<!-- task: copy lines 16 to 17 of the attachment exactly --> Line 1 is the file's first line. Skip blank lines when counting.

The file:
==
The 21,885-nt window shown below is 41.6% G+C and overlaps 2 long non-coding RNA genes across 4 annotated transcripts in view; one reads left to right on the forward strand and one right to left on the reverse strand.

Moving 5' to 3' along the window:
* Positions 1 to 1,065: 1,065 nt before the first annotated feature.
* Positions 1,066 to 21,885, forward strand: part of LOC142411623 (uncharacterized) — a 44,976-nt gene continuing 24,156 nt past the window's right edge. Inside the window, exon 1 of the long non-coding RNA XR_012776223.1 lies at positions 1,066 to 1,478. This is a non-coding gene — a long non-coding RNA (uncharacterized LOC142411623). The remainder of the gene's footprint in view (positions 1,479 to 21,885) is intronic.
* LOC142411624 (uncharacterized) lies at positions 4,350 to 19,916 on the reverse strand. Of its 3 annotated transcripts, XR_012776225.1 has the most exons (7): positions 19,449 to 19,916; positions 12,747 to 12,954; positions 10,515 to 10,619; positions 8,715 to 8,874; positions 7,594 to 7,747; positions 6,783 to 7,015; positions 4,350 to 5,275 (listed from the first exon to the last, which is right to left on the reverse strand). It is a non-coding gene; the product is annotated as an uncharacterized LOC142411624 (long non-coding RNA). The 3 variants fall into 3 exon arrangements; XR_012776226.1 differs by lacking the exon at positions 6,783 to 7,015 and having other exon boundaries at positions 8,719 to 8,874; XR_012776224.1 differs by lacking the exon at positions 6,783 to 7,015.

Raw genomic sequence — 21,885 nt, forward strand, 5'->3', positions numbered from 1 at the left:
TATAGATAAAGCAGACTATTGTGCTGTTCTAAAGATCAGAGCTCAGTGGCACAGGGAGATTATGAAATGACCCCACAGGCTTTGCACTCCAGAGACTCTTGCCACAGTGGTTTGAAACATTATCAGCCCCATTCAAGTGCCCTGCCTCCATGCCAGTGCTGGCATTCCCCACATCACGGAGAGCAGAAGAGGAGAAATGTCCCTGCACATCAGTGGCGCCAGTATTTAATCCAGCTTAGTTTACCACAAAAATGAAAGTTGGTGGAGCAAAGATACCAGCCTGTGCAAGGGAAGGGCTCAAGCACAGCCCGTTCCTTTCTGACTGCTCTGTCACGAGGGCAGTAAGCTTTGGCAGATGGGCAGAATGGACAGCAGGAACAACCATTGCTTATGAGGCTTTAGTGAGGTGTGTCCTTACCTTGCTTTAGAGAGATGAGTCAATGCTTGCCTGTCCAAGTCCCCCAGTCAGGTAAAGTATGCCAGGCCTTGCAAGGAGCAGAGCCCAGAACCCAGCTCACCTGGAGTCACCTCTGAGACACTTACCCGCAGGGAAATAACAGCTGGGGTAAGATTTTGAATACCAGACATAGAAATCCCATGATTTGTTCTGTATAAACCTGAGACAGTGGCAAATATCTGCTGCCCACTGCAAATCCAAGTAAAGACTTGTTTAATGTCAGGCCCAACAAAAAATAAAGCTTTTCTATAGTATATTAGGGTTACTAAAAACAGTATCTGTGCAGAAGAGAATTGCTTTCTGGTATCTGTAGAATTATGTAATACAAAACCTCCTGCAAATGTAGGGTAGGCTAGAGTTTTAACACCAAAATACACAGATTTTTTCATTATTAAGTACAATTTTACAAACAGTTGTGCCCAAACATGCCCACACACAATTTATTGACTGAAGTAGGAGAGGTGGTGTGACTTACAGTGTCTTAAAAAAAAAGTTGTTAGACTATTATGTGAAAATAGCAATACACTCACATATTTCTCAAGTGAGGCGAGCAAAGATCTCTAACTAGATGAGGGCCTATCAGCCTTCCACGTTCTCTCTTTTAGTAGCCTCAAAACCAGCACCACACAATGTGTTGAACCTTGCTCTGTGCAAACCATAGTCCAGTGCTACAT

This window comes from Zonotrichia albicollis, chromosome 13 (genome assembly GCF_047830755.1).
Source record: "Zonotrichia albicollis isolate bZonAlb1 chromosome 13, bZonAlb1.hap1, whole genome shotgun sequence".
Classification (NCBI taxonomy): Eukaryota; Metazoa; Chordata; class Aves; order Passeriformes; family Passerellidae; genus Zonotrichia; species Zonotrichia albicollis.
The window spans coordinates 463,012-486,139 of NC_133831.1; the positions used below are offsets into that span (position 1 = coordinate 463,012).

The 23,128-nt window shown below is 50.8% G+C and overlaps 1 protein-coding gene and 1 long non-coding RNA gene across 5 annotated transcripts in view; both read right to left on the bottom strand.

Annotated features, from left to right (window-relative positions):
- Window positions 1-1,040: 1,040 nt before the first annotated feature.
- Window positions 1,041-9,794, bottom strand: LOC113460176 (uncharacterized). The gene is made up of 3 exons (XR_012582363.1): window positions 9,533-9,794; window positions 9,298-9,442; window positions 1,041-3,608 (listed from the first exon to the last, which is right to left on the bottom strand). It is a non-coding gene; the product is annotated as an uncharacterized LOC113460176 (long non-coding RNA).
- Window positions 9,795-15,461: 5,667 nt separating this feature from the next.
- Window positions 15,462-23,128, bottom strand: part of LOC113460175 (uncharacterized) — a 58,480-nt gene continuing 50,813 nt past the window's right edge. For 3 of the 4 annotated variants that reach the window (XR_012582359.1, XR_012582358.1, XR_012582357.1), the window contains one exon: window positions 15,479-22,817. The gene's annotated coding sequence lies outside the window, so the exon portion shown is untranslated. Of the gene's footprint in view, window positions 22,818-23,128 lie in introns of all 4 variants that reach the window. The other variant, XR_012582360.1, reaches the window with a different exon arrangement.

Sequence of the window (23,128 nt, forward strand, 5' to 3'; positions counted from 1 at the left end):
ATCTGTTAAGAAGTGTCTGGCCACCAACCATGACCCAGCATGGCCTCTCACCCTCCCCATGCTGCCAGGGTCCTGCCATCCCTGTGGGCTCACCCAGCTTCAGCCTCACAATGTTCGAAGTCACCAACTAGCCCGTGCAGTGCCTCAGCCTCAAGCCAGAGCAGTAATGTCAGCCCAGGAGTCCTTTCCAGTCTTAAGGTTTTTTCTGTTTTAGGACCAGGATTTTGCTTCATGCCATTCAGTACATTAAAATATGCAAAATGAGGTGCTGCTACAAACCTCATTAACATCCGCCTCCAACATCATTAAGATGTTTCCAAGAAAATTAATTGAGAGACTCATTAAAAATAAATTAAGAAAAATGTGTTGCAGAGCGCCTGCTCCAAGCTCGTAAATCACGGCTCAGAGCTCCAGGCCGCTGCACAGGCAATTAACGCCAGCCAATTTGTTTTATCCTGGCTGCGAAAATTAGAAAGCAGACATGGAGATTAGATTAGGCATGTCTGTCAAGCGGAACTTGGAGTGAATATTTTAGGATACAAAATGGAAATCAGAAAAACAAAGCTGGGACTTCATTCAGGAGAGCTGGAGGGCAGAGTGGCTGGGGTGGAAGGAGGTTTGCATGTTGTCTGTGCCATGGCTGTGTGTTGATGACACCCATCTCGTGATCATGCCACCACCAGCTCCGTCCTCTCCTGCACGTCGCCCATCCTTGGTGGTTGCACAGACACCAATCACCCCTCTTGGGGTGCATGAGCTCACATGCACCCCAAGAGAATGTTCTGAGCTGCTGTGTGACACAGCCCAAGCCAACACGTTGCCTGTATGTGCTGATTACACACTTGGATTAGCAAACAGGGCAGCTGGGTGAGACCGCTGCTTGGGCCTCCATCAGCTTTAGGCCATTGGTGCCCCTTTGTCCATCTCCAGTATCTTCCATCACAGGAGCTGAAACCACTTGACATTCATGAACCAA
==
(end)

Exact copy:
- Window positions 9,795-15,461: 5,667 nt separating this feature from the next.
- Window positions 15,462-23,128, bottom strand: part of LOC113460175 (uncharacterized) — a 58,480-nt gene continuing 50,813 nt past the window's right edge. For 3 of the 4 annotated variants that reach the window (XR_012582359.1, XR_012582358.1, XR_012582357.1), the window contains one exon: window positions 15,479-22,817. The gene's annotated coding sequence lies outside the window, so the exon portion shown is untranslated. Of the gene's footprint in view, window positions 22,818-23,128 lie in introns of all 4 variants that reach the window. The other variant, XR_012582360.1, reaches the window with a different exon arrangement.